To verify the RNA-Seq data of the selected differential expressed genes, qRT-PCR were used to analyse the expression level of DLL3, EGFL7, FZD10 and RAC3 in EAC109 and TE1 cell lines (Fig. 7a). To determine the effect of PRMT1 overexpression on the canonical Wnt/β-catenin signal pathway, we investigated the level of active β-catenin by western blot and found that overexpression of PRMT1 promoted the level of active β-catenin in ECA109 and TE1 cells (Fig. 7d). The qRT-PCR analysis of selected Wnt target genes in the PRMT1 up-regulated ECA109 and TE1 cells further supported the activation of Wnt signaling in these cells (Fig. 7b). We also applied western blot to examine the effects of PRMT1 overexpression on Notch pathway. We found that overexpression of PRMT1 increased the expression of Notch1 and Hes-1, the core molecule involved in Notch pathway, in both ECA109 and TE1 cells (Fig. 7e). The Notch downstream genes were also showed to be up-regulated by qRT-PCR in LV-PRMT1 ECA109 and TE1 cells (Fig. 7c). Taken together, these results indicate that PRMT1 may be responsible for the regulation of Wnt and Notch pathway in esophageal TICs.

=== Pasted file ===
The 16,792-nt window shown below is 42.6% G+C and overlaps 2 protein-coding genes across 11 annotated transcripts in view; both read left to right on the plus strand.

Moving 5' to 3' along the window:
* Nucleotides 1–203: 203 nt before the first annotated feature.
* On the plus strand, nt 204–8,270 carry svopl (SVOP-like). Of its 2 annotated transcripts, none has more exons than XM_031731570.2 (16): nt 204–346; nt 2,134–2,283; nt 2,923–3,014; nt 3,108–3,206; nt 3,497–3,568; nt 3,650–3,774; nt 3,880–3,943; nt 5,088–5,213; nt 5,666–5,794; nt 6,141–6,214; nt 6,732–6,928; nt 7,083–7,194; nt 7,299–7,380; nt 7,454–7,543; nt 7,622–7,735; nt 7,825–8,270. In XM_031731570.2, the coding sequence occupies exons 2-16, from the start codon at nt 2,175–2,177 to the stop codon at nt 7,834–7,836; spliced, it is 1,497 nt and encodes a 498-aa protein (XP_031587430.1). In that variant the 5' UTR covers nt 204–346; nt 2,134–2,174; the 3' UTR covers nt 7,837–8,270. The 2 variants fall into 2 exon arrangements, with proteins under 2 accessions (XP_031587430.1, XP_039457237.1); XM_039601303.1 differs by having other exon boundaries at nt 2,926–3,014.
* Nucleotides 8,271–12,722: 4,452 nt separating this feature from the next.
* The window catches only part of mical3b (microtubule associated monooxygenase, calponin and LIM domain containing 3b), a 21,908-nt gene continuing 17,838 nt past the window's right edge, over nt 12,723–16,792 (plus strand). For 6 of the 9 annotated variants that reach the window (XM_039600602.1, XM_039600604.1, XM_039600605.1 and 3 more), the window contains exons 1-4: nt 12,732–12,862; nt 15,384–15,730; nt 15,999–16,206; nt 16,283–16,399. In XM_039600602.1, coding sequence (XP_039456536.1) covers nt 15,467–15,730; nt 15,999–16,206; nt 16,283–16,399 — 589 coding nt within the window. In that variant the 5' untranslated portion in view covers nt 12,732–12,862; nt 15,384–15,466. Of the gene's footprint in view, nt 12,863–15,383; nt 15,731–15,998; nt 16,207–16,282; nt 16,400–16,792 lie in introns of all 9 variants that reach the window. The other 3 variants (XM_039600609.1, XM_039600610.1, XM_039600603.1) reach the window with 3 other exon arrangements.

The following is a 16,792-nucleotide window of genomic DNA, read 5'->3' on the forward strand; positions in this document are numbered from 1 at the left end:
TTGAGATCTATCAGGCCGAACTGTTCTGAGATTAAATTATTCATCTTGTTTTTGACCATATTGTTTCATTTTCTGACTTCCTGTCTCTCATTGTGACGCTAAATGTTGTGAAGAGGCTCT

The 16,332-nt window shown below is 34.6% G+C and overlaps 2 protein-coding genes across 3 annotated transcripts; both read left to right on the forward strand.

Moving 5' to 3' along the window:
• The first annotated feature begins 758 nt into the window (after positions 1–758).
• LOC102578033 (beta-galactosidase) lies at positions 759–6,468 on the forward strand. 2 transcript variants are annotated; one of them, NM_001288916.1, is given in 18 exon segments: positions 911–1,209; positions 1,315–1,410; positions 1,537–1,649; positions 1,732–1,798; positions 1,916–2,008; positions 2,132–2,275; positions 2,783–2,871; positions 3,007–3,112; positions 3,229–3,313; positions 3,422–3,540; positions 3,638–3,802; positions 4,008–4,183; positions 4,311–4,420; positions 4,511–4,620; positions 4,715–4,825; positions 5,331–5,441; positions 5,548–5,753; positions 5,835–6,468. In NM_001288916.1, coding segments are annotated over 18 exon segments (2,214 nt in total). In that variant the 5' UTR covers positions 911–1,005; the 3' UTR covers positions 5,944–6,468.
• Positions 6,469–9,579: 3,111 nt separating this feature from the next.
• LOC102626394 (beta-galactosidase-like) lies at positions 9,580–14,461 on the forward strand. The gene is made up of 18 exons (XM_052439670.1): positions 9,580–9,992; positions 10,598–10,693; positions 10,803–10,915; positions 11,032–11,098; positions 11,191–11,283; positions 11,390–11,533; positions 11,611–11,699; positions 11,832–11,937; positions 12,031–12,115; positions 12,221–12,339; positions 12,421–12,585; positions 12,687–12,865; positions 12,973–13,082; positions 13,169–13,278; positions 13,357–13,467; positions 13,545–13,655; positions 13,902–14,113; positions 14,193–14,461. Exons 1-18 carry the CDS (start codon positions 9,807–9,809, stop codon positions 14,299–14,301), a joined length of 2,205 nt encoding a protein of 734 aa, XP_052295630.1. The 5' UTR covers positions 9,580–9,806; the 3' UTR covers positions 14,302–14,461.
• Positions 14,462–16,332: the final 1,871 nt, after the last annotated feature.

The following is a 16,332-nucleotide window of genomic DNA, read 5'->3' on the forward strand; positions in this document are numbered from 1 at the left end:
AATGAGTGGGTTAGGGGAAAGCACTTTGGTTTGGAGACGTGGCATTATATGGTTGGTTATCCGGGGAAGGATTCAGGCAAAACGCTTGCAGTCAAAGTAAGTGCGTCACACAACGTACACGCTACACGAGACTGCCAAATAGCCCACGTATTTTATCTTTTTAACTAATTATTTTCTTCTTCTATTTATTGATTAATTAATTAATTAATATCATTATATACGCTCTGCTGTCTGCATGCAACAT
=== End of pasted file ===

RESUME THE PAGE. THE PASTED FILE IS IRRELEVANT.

Despite advances in therapies in ESCC treatment, the 5 years overall survival rate for ESCC patients still remains poor31. Recent studies have reported that TICs played a crucial role in the initiation and progression of many cancers, including ESCC. However, the molecular mechanisms of TICs in mediating tumour invasion and metastasis are not fully understood and needs to be elucidated. In this study, we show for the first time that PRMT1 is elevated in ESCC and plays a crucial role in the promotion of esophageal TICs. We determined that high PRMT1 expression is positively associated with elevated expression of the stem cell marker OV6, and endogenous PRMT1 is also overexpressed in TICs isolated from ESCC cell lines. Moreover, stably PRMT1 expression enhanced stem cell-like properties of ESCC, whereas silenced PRMT1 expression resulted in an opposing effect. More importantly, we also found that PRMT1-catalyzed histone methylation can activate transcription through H4R3 methylation.